Neutrino Cappuccino

Wednesday, June 01, 2011

Photo by Roger Price via Flickr
(per Creative Commons)
Decaffeinated coffee is just fantastic for those of us who like to start off the morning with a hot beverage but dislike the idea of using drugs (recent studies prove that caffeine is nearly as addictive as crack cocaine). But how do they separate the delicious parts of coffee beans from the dangerous narcotics they contain? Amazingly, the answer involves nuclear power!

When a nuclear reactor goes supercritical, it charges up any carbon dioxide in the area, giving it astounding properties. One of the amazing qualities of this supercritical CO2 is that it turns caffeine into harmless decaffeine.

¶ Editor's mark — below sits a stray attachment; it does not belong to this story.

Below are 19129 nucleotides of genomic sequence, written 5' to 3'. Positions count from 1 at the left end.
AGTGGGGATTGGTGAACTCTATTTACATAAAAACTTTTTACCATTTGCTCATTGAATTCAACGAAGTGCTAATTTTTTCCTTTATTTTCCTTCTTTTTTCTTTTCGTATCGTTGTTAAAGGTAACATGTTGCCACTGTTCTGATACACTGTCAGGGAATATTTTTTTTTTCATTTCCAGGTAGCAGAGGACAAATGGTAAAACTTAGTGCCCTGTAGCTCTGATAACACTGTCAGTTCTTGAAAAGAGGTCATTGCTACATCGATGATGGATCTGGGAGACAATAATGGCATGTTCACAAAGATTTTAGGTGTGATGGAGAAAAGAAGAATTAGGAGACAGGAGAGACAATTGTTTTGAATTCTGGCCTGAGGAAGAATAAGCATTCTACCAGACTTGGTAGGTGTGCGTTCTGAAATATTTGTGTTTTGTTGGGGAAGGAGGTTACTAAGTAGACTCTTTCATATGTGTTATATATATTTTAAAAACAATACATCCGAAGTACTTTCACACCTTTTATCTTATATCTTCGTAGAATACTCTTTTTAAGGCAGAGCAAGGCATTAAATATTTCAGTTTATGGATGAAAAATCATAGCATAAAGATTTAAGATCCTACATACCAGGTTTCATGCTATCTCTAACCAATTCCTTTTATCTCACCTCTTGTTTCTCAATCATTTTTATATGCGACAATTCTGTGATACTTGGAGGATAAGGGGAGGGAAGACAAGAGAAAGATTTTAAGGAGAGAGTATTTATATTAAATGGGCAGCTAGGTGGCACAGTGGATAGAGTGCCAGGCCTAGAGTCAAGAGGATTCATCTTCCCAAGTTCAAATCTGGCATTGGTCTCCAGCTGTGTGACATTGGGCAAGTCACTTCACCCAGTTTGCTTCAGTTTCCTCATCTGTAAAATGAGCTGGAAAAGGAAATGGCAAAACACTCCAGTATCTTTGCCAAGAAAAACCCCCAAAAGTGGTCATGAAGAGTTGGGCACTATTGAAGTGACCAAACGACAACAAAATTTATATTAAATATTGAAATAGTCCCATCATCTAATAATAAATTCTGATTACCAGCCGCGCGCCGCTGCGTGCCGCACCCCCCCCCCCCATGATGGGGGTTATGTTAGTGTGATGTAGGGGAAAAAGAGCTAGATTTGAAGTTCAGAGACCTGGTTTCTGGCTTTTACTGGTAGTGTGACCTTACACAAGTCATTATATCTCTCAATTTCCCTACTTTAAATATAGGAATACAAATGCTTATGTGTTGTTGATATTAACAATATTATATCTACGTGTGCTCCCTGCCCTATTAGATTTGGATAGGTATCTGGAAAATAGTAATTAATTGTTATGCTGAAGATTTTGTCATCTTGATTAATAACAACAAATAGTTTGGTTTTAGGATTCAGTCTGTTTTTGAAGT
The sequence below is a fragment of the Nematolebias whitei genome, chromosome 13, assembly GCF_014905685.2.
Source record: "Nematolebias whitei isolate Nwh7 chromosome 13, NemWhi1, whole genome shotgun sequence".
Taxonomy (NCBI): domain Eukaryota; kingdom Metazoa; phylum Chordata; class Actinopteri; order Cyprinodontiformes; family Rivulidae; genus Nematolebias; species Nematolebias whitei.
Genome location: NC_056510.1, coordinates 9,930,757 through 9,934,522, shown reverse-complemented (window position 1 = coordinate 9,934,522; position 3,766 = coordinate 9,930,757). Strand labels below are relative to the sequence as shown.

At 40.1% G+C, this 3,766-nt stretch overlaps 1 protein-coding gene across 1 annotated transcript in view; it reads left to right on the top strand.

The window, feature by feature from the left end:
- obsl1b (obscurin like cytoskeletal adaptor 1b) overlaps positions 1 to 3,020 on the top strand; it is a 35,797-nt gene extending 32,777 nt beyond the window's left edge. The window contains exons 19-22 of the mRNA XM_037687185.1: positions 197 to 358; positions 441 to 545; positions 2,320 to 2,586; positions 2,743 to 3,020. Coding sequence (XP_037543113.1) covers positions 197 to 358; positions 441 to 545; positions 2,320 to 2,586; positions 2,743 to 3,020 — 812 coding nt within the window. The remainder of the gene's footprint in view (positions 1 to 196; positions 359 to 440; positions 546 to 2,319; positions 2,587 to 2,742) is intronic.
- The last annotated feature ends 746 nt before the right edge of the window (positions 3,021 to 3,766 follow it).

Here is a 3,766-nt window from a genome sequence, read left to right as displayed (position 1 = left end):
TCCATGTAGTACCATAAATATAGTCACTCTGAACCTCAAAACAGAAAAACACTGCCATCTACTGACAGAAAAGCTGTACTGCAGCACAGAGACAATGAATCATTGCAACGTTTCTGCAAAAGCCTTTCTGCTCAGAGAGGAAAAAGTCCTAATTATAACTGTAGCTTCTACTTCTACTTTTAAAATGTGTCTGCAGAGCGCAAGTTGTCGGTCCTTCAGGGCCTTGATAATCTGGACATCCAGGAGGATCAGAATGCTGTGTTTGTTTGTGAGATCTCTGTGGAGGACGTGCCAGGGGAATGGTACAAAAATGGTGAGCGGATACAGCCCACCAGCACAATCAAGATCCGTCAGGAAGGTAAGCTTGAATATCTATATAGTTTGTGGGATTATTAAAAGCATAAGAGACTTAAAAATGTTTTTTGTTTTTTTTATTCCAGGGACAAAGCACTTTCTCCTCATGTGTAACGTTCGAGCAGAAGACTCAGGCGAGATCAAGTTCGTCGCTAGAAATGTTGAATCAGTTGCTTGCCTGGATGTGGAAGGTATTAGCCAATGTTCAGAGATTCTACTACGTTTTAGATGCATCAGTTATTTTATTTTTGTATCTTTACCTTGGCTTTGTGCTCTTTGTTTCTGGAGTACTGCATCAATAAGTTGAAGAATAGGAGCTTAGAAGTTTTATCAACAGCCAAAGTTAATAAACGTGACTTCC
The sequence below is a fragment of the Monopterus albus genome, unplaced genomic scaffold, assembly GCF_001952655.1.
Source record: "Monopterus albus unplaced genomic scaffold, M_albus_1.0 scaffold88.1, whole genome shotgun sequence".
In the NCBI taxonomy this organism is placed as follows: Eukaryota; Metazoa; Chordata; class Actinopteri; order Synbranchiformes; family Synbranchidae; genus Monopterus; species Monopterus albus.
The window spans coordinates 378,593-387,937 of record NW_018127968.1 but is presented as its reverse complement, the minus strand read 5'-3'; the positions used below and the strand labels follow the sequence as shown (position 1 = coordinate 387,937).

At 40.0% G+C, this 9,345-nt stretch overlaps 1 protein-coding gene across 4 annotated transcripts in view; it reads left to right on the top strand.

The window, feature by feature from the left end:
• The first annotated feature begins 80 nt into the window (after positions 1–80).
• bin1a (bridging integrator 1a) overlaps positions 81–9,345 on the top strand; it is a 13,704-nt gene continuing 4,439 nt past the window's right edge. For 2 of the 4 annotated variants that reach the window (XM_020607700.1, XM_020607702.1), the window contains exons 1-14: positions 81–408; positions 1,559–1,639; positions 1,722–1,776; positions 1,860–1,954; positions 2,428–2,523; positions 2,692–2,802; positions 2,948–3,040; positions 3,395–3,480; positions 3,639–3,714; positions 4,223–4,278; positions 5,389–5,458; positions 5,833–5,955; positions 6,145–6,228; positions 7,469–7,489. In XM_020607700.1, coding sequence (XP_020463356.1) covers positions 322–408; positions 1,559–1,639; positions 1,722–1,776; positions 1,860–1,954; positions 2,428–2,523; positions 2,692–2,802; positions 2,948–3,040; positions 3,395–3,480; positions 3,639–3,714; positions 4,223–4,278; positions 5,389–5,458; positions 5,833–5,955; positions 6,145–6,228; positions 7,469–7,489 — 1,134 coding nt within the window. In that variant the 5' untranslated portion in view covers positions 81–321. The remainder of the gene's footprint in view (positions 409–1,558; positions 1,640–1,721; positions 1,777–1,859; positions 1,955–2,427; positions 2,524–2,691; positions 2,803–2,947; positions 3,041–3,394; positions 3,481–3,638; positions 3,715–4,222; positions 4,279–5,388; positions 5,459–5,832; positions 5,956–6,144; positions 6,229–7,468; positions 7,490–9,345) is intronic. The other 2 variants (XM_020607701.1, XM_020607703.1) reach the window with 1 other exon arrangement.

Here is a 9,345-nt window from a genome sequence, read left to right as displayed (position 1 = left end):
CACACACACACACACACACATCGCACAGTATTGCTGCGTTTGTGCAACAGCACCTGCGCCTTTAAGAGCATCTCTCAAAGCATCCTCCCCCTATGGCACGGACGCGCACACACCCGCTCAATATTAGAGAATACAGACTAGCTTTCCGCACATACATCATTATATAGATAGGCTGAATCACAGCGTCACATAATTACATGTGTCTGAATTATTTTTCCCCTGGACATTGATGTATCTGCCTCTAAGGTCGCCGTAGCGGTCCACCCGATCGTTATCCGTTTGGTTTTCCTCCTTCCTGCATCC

This process was discovered by none other than Albert Einstein. The math virtuoso was working one morning in his garage, putting the finishing touches on the first nuclear reactor. He set his cup of coffee down next to the reactor, near where he happened to have left a small amount of dry ice from an unrelated experiment. When he flipped the switch, the reactor worked exactly as he had calculated, but to Einstein's surprise, he found that his coffee no longer gave him the "jolt" he expected. He ended up patenting both the nuclear reactor and his process for decaffeinating coffee on the same day.

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Blogger SteveBrad said...

I would like read more information about this, is very interesting! Thanks for the information. A worth bookmarking blog. I would be reading your articles regularly from now on.

5:25 AM  

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